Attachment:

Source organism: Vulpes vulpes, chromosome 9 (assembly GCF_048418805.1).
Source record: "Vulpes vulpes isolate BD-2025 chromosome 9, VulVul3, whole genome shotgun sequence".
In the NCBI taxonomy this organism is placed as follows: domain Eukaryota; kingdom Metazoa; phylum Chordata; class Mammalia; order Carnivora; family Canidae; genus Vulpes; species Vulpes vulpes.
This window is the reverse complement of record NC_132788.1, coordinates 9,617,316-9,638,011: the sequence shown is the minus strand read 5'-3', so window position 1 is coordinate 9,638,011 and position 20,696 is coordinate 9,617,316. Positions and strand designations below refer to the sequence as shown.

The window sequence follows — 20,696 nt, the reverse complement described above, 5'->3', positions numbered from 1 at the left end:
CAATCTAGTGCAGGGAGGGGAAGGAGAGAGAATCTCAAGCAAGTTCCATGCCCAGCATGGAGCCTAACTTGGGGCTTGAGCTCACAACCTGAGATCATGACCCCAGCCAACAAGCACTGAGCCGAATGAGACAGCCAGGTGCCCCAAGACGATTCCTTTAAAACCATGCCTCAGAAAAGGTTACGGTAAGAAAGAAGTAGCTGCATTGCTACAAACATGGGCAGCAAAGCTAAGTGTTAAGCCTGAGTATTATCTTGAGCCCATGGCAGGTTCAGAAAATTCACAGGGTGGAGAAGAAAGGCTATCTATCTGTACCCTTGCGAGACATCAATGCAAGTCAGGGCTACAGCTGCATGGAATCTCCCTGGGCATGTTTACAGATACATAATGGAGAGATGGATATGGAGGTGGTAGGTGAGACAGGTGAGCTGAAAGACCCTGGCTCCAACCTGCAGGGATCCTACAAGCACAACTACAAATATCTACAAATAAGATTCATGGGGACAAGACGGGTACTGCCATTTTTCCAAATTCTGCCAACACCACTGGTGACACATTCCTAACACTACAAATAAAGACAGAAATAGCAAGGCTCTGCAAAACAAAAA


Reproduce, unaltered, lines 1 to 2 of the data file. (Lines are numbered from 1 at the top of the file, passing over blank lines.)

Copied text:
Source organism: Vulpes vulpes, chromosome 9 (assembly GCF_048418805.1).
Source record: "Vulpes vulpes isolate BD-2025 chromosome 9, VulVul3, whole genome shotgun sequence".